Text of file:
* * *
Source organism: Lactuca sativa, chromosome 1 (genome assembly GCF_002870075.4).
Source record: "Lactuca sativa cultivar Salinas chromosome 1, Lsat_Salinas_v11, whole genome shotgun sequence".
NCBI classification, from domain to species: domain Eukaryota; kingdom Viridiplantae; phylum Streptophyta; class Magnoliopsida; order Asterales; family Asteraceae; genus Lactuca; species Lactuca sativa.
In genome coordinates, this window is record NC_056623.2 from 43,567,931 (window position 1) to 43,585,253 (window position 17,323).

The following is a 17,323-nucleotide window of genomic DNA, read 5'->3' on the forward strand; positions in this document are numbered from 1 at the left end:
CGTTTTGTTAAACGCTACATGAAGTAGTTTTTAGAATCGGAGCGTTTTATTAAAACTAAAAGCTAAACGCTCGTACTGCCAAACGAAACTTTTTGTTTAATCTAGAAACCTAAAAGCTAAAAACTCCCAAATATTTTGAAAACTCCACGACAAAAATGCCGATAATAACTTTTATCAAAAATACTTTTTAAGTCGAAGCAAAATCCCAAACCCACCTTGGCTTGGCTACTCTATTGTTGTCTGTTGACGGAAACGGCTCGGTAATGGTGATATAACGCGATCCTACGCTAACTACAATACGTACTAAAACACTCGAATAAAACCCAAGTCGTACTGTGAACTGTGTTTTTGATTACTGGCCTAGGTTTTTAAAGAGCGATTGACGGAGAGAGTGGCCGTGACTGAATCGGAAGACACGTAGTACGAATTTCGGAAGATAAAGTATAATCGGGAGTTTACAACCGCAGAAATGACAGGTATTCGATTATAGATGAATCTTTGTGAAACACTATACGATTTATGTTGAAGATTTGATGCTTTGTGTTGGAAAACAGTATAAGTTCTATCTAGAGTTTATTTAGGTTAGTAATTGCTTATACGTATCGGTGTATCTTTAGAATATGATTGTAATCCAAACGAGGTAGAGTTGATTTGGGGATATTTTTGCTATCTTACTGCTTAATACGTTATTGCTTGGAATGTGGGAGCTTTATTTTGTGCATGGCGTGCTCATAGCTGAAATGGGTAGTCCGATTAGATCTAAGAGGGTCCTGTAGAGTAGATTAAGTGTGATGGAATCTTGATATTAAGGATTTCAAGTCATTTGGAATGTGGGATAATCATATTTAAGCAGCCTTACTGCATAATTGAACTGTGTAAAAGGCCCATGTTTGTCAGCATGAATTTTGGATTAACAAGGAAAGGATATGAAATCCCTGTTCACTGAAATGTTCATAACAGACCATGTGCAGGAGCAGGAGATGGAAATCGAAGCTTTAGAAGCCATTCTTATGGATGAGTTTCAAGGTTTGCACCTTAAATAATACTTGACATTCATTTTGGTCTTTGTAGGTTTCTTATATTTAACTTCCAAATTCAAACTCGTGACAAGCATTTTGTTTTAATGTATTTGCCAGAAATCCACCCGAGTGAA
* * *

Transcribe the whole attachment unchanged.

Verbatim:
Source organism: Lactuca sativa, chromosome 1 (genome assembly GCF_002870075.4).
Source record: "Lactuca sativa cultivar Salinas chromosome 1, Lsat_Salinas_v11, whole genome shotgun sequence".
NCBI classification, from domain to species: domain Eukaryota; kingdom Viridiplantae; phylum Streptophyta; class Magnoliopsida; order Asterales; family Asteraceae; genus Lactuca; species Lactuca sativa.
In genome coordinates, this window is record NC_056623.2 from 43,567,931 (window position 1) to 43,585,253 (window position 17,323).

The following is a 17,323-nucleotide window of genomic DNA, read 5'->3' on the forward strand; positions in this document are numbered from 1 at the left end:
CGTTTTGTTAAACGCTACATGAAGTAGTTTTTAGAATCGGAGCGTTTTATTAAAACTAAAAGCTAAACGCTCGTACTGCCAAACGAAACTTTTTGTTTAATCTAGAAACCTAAAAGCTAAAAACTCCCAAATATTTTGAAAACTCCACGACAAAAATGCCGATAATAACTTTTATCAAAAATACTTTTTAAGTCGAAGCAAAATCCCAAACCCACCTTGGCTTGGCTACTCTATTGTTGTCTGTTGACGGAAACGGCTCGGTAATGGTGATATAACGCGATCCTACGCTAACTACAATACGTACTAAAACACTCGAATAAAACCCAAGTCGTACTGTGAACTGTGTTTTTGATTACTGGCCTAGGTTTTTAAAGAGCGATTGACGGAGAGAGTGGCCGTGACTGAATCGGAAGACACGTAGTACGAATTTCGGAAGATAAAGTATAATCGGGAGTTTACAACCGCAGAAATGACAGGTATTCGATTATAGATGAATCTTTGTGAAACACTATACGATTTATGTTGAAGATTTGATGCTTTGTGTTGGAAAACAGTATAAGTTCTATCTAGAGTTTATTTAGGTTAGTAATTGCTTATACGTATCGGTGTATCTTTAGAATATGATTGTAATCCAAACGAGGTAGAGTTGATTTGGGGATATTTTTGCTATCTTACTGCTTAATACGTTATTGCTTGGAATGTGGGAGCTTTATTTTGTGCATGGCGTGCTCATAGCTGAAATGGGTAGTCCGATTAGATCTAAGAGGGTCCTGTAGAGTAGATTAAGTGTGATGGAATCTTGATATTAAGGATTTCAAGTCATTTGGAATGTGGGATAATCATATTTAAGCAGCCTTACTGCATAATTGAACTGTGTAAAAGGCCCATGTTTGTCAGCATGAATTTTGGATTAACAAGGAAAGGATATGAAATCCCTGTTCACTGAAATGTTCATAACAGACCATGTGCAGGAGCAGGAGATGGAAATCGAAGCTTTAGAAGCCATTCTTATGGATGAGTTTCAAGGTTTGCACCTTAAATAATACTTGACATTCATTTTGGTCTTTGTAGGTTTCTTATATTTAACTTCCAAATTCAAACTCGTGACAAGCATTTTGTTTTAATGTATTTGCCAGAAATCCACCCGAGTGAA